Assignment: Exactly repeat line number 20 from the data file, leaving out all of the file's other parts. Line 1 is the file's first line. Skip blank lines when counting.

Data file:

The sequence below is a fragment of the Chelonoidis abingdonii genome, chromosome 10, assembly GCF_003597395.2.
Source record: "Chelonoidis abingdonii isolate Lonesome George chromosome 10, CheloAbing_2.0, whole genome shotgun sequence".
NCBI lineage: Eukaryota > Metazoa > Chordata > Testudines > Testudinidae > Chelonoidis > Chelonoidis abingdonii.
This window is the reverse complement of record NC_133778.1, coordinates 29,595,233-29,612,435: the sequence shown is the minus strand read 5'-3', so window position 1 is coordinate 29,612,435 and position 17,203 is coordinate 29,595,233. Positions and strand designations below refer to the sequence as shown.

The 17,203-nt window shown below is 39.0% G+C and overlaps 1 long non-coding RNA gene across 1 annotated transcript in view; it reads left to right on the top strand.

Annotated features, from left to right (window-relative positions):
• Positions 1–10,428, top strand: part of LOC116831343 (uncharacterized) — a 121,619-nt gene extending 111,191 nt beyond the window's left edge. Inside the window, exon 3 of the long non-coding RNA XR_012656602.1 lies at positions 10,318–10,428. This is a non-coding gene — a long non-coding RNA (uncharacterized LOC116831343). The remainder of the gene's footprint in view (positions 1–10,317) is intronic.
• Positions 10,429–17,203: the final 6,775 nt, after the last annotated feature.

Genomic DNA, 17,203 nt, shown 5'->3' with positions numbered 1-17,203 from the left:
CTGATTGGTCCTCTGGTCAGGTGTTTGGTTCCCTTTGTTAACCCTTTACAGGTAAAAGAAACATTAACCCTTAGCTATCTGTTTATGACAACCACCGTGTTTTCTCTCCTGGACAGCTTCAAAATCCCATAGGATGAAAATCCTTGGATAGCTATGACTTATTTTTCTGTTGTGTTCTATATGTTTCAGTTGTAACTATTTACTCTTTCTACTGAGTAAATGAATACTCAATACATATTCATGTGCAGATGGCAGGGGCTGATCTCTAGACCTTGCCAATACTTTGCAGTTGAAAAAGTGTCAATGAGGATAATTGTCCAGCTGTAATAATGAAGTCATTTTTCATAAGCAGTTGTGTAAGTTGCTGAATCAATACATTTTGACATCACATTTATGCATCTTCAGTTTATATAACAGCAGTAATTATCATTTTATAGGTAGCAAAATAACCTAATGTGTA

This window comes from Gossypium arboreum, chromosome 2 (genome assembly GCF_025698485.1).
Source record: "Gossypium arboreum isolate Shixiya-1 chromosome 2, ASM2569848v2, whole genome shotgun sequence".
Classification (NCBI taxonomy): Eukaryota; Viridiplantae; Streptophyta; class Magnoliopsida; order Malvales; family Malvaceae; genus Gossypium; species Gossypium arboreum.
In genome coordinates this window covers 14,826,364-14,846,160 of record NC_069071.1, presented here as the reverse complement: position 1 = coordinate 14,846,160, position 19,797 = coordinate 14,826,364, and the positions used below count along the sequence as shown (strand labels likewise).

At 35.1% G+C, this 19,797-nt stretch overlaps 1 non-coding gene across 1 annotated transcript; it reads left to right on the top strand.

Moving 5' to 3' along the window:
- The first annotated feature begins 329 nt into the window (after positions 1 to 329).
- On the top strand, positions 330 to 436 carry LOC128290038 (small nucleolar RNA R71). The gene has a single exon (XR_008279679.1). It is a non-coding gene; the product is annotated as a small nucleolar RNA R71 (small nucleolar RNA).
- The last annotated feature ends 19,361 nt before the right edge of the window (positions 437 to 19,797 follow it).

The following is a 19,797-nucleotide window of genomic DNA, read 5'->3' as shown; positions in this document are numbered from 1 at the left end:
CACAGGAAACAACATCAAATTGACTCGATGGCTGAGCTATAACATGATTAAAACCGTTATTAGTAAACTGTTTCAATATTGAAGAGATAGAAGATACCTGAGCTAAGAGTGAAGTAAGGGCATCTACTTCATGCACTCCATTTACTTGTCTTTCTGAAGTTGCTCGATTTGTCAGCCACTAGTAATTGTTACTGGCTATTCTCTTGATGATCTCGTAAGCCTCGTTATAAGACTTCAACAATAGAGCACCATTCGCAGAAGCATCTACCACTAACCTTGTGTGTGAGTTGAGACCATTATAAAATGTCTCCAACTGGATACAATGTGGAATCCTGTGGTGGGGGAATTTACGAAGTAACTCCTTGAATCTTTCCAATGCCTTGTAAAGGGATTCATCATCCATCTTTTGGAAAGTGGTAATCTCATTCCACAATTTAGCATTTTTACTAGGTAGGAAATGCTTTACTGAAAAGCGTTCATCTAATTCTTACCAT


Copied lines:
The following is a 19,797-nucleotide window of genomic DNA, read 5'->3' as shown; positions in this document are numbered from 1 at the left end: